A recession is a normal component of a business cycle and is always followed by a period of economic growth. In fact, try as they might, central banks are really powerless to stop them. Their efforts may only serve to postpone the inevitable.
A business cycle recession is usually accompanied by a decline in consumer spending although this was not evident during the recession of 2001 to 2002. However, as it turned out, consumers were able to maintain their spending levels through mortgage equity withdrawals and by increasing their credit card debt. However, with the current recession, mortgage equity withdrawals are no longer possible because of the sharp decline in home market values. Thus, the graph for real GDP growth shows a significant drop when there is a recession.
On other hand, the graph for unemployment will be moving towards the opposite direction during a recession. It should be noted, however, that the increase in unemployment will no longer be as high as those experienced in the 1970s and 1980s because most of the manufacturing jobs have been transferred to other countries.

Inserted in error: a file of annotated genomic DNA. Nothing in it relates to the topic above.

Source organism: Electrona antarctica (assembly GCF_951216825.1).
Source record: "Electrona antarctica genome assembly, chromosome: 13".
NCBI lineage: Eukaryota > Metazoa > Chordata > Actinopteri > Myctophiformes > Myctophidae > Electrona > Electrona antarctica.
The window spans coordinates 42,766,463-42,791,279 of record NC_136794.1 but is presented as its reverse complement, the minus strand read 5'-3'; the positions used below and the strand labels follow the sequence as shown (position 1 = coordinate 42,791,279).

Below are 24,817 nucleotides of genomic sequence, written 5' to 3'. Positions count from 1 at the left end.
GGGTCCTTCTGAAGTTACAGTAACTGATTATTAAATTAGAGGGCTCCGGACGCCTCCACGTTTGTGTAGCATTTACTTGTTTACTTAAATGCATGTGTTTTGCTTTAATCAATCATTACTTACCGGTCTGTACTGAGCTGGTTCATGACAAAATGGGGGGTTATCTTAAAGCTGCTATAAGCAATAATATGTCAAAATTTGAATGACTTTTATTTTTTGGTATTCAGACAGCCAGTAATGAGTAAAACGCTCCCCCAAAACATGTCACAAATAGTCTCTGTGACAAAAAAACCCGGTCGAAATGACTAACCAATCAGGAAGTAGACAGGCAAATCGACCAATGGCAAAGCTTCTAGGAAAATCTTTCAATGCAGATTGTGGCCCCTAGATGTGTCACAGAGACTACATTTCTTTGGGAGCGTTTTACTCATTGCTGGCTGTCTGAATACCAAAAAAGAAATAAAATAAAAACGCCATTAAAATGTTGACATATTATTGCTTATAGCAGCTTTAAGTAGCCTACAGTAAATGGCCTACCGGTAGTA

But how will the business cycle look right after the recession?
It has been the observation that a recession is usually followed by an improvement in the economy. However, there are indications that certain things have been altered during this recession.
First of all, it is predicted that consumers will no longer follow their previous ways before the recession of loading themselves with debt.
It has been noted that the debt-to-income ratio had more than doubled from 1982 to 2007. Many consumers have learned their lesson and this ratio is now on the downtrend. Many economists also predict that the market will remain volatile and there will still be a number of downturns even after the current recession has ended.